Me and the Devil Blues (Ore to Akuma no Buruuzu, if you really need to know) is a horror manga by Akira Hiramoto based on the life of blues musician Robert Johnson and the titular song, "Me and the Devil Blues". RJ, an aspiring musician, makes a Deal with the Devil that makes him the greatest blues musician around at the cost of... well, see for yourself. RJ later finds himself wandering the countryside with a new-found companion, Ike, and later Clyde Barrow. Unfortunately, bad luck seems to follow him everywhere, and he finds himself with more than a few enemies as well.
The manga began serialization in Monthly Afternoon in 2003. It was put into a hiatus in 2008, and years later publisher Kodansha declared the series as finished, leaving it where the author left. However, in 2014, the manga started up again after moving to Young Magazine the 3rd, still published by Kodansha.
- At the Crossroads: Since it is the traditional setting for a Deal with the Devil, this is where RJ makes his.
- Axe-Crazy: Clyde through and through. He's prone to fits of creepy laughter, as well.
- Body Horror: RJ's hand is creepy enough without it splitting in two. Ick.
- Character Tics: Clyde tends to slick his hair back when he's trying to keep his cool.
- Cliffhanger: Not as bad as some, but there are still two attack dogs on RJ and Clyde's trail and there's no sign of another book coming out any time soon.
- Cut Short: Until 2014, Kodansha declared the series finished, ending the Series Hiatus in the worst way possible. Obviously, not the case anymore.
- Deal with the Devil: The entire basis of the manga.
- Don't Go in the Woods: Stanley McDonald says this of Carrion Valley.
- Gorn: Seeing a man get his arm blown off with a shotgun is going to linger with you for a while.
- Grotesque Cute: Toby would be a pretty cute kid in any other manga, but here his traditional anime-style eyes are creepy. The horrifying fate McDonald has planned for him makes it worse
- Hunting the Most Dangerous Game: After escaping the town, RJ and Clyde are the prey, and Golem, Fenrill, and Nezheg, three of McDonald's attack dogs are the hunters.
- Idiosyncratic Episode Naming: Every story arc is named after one of the real-life Robert Johnson's songs. The title of the series is also the name of one of his songs, as well.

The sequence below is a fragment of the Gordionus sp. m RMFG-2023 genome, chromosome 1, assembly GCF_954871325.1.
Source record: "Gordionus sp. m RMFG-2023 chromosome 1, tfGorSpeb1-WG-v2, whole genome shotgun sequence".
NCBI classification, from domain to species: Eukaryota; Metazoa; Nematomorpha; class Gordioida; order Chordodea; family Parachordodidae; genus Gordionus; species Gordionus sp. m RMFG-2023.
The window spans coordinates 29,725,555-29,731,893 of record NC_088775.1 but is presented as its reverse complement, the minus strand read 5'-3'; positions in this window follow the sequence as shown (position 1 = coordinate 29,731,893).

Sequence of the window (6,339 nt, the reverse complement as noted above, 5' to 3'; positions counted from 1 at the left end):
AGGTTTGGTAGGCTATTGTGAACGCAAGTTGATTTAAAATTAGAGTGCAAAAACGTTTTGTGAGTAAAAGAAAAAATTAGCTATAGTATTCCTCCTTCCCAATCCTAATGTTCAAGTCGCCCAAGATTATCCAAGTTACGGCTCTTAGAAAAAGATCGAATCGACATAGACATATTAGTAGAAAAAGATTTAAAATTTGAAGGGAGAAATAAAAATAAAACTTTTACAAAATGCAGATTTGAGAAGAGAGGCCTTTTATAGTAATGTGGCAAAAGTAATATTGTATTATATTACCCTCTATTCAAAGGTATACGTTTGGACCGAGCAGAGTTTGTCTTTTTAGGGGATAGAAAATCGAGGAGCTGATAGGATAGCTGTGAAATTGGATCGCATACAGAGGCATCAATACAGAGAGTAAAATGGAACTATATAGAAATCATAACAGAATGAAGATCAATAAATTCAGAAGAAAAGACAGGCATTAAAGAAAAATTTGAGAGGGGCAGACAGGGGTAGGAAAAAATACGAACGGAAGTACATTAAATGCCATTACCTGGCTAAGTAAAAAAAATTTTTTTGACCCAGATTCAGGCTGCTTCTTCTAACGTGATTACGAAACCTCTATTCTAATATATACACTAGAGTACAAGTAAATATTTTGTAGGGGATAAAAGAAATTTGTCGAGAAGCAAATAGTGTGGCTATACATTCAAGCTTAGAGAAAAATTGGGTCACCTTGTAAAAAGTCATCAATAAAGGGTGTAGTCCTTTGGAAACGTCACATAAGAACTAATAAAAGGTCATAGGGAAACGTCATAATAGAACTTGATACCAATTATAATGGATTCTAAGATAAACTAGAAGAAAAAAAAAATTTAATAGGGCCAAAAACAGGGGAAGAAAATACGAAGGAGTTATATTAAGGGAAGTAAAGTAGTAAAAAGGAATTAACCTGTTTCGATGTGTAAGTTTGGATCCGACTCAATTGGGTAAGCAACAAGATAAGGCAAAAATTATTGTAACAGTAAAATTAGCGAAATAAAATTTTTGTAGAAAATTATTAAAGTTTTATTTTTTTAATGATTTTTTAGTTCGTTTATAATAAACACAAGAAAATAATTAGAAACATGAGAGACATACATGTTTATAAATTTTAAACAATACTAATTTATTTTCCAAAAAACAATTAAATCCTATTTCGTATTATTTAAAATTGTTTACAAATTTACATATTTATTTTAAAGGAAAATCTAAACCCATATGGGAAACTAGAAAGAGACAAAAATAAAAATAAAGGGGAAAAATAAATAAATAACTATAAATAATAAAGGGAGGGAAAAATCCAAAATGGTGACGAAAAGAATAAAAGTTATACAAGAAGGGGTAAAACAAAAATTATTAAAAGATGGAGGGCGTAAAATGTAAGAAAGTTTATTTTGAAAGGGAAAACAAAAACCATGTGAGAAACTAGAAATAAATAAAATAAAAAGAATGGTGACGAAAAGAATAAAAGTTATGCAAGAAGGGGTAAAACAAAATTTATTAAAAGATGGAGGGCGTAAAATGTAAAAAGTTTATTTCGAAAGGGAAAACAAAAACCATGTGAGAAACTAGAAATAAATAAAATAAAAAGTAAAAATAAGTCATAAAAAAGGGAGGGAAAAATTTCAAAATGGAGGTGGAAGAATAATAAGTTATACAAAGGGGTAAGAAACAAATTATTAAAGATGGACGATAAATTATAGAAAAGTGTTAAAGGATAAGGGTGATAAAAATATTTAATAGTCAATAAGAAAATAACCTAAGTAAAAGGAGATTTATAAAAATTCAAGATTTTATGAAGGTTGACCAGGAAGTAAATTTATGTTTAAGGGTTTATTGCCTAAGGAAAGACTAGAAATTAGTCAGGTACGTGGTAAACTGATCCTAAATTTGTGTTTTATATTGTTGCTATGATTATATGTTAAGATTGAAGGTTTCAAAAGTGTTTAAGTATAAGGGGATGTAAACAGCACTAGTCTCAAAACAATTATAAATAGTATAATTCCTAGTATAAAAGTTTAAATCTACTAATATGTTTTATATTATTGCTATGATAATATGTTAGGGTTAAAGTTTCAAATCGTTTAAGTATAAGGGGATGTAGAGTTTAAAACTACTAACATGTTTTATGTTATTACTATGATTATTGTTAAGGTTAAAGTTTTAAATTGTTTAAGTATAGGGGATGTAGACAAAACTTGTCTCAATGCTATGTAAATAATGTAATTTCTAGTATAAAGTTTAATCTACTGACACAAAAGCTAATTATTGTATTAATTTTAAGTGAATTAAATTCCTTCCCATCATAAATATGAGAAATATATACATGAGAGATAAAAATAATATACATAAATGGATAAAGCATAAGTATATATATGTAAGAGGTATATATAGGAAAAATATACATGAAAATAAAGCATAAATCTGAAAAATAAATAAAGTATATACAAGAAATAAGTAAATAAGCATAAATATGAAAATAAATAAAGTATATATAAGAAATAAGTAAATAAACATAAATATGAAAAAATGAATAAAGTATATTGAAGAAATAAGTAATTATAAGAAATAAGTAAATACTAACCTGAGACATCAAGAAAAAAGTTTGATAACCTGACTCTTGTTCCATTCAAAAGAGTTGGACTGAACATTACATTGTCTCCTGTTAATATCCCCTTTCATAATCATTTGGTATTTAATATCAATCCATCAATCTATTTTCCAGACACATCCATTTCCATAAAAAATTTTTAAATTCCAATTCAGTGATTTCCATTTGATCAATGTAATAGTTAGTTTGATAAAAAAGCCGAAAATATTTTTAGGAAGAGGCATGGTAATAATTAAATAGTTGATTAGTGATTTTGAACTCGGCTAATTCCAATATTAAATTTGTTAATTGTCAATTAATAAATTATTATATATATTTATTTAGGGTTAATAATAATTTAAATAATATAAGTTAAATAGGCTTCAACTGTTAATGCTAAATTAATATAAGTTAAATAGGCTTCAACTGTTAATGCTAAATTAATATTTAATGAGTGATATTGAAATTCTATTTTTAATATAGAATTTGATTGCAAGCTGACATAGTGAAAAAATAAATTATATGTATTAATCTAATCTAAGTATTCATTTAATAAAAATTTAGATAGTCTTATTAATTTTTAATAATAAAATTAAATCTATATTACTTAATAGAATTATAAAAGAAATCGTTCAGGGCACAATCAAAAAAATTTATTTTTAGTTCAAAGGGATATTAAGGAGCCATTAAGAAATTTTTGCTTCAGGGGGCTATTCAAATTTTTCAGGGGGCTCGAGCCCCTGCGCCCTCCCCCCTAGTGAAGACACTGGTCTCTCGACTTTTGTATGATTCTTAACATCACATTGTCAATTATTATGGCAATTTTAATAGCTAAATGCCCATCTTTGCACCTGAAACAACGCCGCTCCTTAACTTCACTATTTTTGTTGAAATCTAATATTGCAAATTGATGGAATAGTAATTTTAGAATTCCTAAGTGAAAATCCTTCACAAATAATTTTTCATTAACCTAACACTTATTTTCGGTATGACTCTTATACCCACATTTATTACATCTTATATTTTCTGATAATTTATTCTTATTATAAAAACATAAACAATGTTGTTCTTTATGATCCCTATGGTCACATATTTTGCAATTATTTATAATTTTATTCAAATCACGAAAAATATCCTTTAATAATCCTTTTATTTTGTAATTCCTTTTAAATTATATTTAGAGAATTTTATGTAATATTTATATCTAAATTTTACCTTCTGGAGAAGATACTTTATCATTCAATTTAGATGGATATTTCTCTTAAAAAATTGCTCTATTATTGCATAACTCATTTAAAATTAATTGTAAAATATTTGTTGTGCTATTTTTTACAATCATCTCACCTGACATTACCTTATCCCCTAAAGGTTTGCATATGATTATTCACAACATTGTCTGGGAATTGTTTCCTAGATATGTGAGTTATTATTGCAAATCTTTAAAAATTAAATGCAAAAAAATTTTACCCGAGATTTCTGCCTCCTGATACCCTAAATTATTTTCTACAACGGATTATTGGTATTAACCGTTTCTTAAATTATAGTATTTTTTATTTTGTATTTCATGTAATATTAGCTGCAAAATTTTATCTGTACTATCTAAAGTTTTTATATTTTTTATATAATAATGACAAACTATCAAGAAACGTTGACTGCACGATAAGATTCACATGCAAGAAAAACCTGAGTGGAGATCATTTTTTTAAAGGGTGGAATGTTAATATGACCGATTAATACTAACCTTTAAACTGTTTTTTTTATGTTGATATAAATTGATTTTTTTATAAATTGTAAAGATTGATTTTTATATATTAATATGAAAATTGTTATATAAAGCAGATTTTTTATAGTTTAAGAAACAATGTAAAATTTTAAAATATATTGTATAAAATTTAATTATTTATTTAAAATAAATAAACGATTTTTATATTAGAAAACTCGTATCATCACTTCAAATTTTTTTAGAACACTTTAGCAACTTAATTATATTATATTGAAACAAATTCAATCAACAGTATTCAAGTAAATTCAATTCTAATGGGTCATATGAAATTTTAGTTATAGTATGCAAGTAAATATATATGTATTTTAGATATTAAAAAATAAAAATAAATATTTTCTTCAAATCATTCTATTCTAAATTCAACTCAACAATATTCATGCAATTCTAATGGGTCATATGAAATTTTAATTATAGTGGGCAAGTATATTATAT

- Jerk with a Heart of Gold: Clyde may be a little unhinged, but he has his moments, and he does seem to genuinely care about RJ, Toby, and, of course, Bonnie.
- Jerk with a Heart of Jerk: Mr. Sanders doesn't have a moment in the manga in where hes not being a complete jackass.
- N-Word Privileges: Being a period piece of early 20th century Southern United States, the word gets thrown around a lot.
- Politically Incorrect Villain: Justified. It takes place in the Deep South in the early 1900's. OF COURSE there's going to be some people that are a little...insensitive. Stanley O. McDonald and the people of his town, however, take it Up to Eleven.
- Purposely Overpowered: When a shotgun is fired in this manga, it can blow a man's arm off.
- Sanity Slippage: Perhaps the whole manga is an example. The original tone of it is light-hearted yet clearly ominous. The further RJ goes with Clyde however, the more disturbing and gruesome the world they live in becomes.
- Satan: RJ believes his new companion, Ike, is this, but he insists otherwise.
- The Scapegoat: RJ is forced to play this role when Clyde Barrow kills one of the farmers.
- Scenery Porn: When this series isn't scaring the hell out of you, it's impressing you with the gorgeous backgrounds. It may be one of, if not the prettiest manga around.
- Senseless Violins: Clyde was right. There ain't no guitar in the guitar case. Just a shotgun which RJ uses to kill their attacker.
- Sociopathic Hero: CLYDE. Some farmers knock him out at one point. His response? He beats them half to death with a broken coke bottle.
- Took a Level in Badass: RJ starts out a goofy good-for-nothing who can't even play the guitar right. One Deal with the Devil later, and he's the best guitar player around. Later he takes another, more traditional level in badass when he kills a mad attack dog with some booze and a few matches.
- Uncle Tomfoolery: Mostly averted, surprisingly enough. RJ's sister Bessie and her husband Granville are almost Ethnic Scrappies, but they even out by the time the series Grows the Beard.
- What the Hell, Hero?: He may or may not have realized what he was getting into, but RJ did essentially trade his wife and unborn child's lives for the ability to play the blues. His sister and brother-in-law also call him out for (again, likely unknowingly) disappearing for six months.